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Gravetye Manor

Vowels Lane
West Hoathly
Sussex
RH19 4LJ
 
Tel: +44 (0) 1342 810567
Fax: +44 (0) 1342 810080
 
 

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In the Garden News

 
July is one of the most special times in the Garden at Gravetye. The kitchen garden is full, the flower garden is overflowing with colour and the meadows are also at their height and teaming with wildlife.  We manage our meadows specifically for wild flowers and one of the most striking at the moment is the knap weed, Centaurea nigra.  This is just starting to come into flower and through July gives the meadow a purple tinge against the golden grass.  This plant is really good for the wildlife and is a magnet for butterflies and moths.  The burnet moth is one of my favourites to spot and this year is a good one for them, with clouds feeding on the knap weed.  It is the most beautiful thing, with its bright red spotted wings and a distinct, lazy, undulating flight.  As a day flying moth, it is quickly told apart from the butterfly’s by the way it holds its wings open when at rest as if it wants to show off its pretty red spots!  When the knap weed has finished flowering its seeds are a favourite for gold finches, and the sight from the flower garden terrace of hundreds of them feeding away on the meadow is just magic.  
 
We always wait until the end of August before we cut the meadow, when we know that all of the wild flowers have seeded and the insects have finished their life cycles.  Our best indication for this is when the common spotted orchid, Dactylorhiza fuchsii, has set seed. Then the local farmer comes and cuts the hay which he takes away for his cows.  Species rich meadows, like the ones at Gravetye are so important for wildlife and have become a sadly rare feature in the landscape.  Since the end of the Second World War we have lost 98% of this habitat in England, which has had a terrible effect on the populations of birds, and insects, which are dependent on them.  By managing the fragments we have at Gravetye as sensitively as possible we can help to preserve what is left.  Soon we hope to use them as a seed source to establish new species rich meadows in the area to try and increase this beautiful feature in the landscape.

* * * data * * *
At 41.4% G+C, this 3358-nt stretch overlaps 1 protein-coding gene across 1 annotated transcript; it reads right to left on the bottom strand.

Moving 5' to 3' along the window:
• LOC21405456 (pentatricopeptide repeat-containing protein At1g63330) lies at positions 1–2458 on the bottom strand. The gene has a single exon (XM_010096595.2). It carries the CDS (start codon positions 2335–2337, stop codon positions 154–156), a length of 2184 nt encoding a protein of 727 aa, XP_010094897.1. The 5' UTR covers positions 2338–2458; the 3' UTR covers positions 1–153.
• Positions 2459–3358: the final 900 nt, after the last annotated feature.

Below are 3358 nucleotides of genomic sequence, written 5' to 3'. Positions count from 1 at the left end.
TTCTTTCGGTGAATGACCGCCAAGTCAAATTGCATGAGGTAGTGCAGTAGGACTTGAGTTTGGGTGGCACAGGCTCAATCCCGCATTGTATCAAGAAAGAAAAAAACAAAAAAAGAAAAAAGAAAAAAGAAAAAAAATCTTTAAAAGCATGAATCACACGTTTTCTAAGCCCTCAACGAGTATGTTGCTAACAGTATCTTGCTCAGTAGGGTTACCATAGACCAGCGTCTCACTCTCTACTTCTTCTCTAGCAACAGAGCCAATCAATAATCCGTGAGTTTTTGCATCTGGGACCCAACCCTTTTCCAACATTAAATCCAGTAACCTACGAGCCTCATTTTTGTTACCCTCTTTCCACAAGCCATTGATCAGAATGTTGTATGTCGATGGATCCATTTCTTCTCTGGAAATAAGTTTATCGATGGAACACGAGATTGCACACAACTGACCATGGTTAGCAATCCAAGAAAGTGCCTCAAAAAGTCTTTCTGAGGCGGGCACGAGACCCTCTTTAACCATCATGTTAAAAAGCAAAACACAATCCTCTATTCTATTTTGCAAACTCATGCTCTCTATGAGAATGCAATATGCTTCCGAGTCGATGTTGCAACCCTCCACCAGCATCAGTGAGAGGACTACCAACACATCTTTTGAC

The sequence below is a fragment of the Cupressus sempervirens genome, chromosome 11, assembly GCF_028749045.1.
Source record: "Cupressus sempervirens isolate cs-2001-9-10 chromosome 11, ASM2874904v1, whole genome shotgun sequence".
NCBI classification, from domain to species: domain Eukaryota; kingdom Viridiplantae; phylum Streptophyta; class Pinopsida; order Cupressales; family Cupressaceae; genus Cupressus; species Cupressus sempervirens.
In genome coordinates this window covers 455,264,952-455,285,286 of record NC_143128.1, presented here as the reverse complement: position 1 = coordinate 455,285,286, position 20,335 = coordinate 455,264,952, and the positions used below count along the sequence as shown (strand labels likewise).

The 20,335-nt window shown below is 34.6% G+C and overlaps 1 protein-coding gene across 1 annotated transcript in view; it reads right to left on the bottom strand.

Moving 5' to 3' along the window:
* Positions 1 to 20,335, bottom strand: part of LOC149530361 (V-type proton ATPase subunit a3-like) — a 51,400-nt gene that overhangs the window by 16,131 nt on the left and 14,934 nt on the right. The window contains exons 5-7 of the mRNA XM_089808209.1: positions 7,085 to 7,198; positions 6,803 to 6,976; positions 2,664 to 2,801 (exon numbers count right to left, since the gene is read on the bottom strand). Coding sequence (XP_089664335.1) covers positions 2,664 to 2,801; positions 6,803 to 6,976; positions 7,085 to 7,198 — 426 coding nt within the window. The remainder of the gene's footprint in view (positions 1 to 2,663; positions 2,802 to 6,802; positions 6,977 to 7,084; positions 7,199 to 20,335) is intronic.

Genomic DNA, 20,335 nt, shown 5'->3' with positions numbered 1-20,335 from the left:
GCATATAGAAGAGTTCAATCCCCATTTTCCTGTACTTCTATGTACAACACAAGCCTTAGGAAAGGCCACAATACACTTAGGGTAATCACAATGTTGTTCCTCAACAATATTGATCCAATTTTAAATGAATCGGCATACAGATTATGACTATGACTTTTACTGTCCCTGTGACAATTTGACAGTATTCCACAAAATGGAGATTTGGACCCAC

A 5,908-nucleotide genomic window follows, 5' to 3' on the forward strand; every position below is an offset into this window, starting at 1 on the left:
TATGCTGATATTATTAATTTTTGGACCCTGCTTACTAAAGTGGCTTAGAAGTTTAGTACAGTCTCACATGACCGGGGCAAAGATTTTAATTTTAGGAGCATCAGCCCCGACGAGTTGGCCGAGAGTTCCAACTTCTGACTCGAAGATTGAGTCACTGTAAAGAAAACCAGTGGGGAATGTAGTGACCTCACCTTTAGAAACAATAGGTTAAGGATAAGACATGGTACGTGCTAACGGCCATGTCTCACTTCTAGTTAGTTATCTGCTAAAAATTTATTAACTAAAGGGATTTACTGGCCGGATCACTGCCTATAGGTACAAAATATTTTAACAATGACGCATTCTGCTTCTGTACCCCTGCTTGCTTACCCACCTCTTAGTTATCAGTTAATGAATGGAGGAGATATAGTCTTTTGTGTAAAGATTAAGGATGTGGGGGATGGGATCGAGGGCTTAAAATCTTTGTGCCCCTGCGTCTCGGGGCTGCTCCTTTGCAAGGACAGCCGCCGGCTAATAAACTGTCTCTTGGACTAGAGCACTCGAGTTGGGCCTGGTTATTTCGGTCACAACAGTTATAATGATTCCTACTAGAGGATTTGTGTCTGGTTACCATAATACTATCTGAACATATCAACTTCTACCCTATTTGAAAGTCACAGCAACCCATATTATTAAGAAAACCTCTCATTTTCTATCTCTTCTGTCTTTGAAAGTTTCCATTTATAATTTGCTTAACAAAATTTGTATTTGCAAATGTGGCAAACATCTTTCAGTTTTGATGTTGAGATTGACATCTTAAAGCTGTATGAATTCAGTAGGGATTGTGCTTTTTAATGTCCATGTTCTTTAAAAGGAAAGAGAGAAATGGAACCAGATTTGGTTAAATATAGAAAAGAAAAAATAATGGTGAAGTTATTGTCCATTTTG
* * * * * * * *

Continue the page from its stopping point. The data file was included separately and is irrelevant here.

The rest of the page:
To see Gravetye's meadows for yourself, join Tom on his next garden tour on the 6th August. Read on for further details.
 
You can read Tom's latest article in Country Life 'Summer's most important work' on our Press Page

Wednesday 6th August

Garden Tour with Head Gardener Tom Coward followed by lunch

August is one of the crescendos in the garden at Gravetye, with the borders at their height of late summer colour.  The wild flower meadows are at their full maturity and will soon be cut, after the knap weed and devils bit scabious finishes flowering. The whole meadow is alive with insects at this time of year, with the song of crickets filling the air.  The kitchen garden is also in peek production at this time of year and, due to the mild spring we had, we are hoping for one of the best tomato crops we have ever grown.
 
Gathering at 10.30am for the tour. Followed by lunch at 12.30pm.
£75.00 per person, 3 courses, aperitif, drinks and tour inclusive.
Parts of the tour are over uneven ground and may be wet; please bring appropriate clothing and footwear.
 
To book or for further information please contact our Events Co-ordinator Jess Hall on 01342 810567 or events@gravetyemanor.co.uk.

Gravetye Garden Blog

For all those eager to read more regular updates from the garden, then we have good news. Our head gardener Tom and his team are delighted to launch the Gravetye Garden Blog. Packed full of pictures and information on their work at Gravetye - look out for Tom’s plant of the week, as well as posts from exciting contributors.

Click here to subscribe: http://gravetyemanor.wordpress.com/


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